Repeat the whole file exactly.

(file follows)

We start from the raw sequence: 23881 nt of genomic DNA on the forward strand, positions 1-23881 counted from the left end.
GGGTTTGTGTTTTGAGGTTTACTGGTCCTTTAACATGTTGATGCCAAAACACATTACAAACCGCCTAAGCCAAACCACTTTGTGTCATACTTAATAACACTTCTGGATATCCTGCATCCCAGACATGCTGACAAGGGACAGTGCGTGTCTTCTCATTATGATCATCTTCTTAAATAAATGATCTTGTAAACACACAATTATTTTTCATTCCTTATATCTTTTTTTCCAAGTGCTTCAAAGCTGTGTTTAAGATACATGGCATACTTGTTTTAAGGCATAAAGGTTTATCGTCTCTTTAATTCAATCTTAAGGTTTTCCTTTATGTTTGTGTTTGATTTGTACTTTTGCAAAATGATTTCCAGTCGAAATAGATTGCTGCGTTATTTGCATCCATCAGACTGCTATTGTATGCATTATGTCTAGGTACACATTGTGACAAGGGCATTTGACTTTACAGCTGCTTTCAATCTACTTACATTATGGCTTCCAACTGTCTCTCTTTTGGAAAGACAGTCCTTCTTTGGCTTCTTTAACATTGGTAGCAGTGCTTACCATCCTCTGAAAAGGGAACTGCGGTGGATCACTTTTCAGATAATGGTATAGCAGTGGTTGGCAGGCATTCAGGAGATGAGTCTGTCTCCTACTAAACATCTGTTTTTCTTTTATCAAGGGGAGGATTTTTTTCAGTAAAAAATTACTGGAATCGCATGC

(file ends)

We start from the raw sequence: 23881 nt of genomic DNA on the forward strand, positions 1-23881 counted from the left end.
GGGTTTGTGTTTTGAGGTTTACTGGTCCTTTAACATGTTGATGCCAAAACACATTACAAACCGCCTAAGCCAAACCACTTTGTGTCATACTTAATAACACTTCTGGATATCCTGCATCCCAGACATGCTGACAAGGGACAGTGCGTGTCTTCTCATTATGATCATCTTCTTAAATAAATGATCTTGTAAACACACAATTATTTTTCATTCCTTATATCTTTTTTTCCAAGTGCTTCAAAGCTGTGTTTAAGATACATGGCATACTTGTTTTAAGGCATAAAGGTTTATCGTCTCTTTAATTCAATCTTAAGGTTTTCCTTTATGTTTGTGTTTGATTTGTACTTTTGCAAAATGATTTCCAGTCGAAATAGATTGCTGCGTTATTTGCATCCATCAGACTGCTATTGTATGCATTATGTCTAGGTACACATTGTGACAAGGGCATTTGACTTTACAGCTGCTTTCAATCTACTTACATTATGGCTTCCAACTGTCTCTCTTTTGGAAAGACAGTCCTTCTTTGGCTTCTTTAACATTGGTAGCAGTGCTTACCATCCTCTGAAAAGGGAACTGCGGTGGATCACTTTTCAGATAATGGTATAGCAGTGGTTGGCAGGCATTCAGGAGATGAGTCTGTCTCCTACTAAACATCTGTTTTTCTTTTATCAAGGGGAGGATTTTTTTCAGTAAAAAATTACTGGAATCGCATGC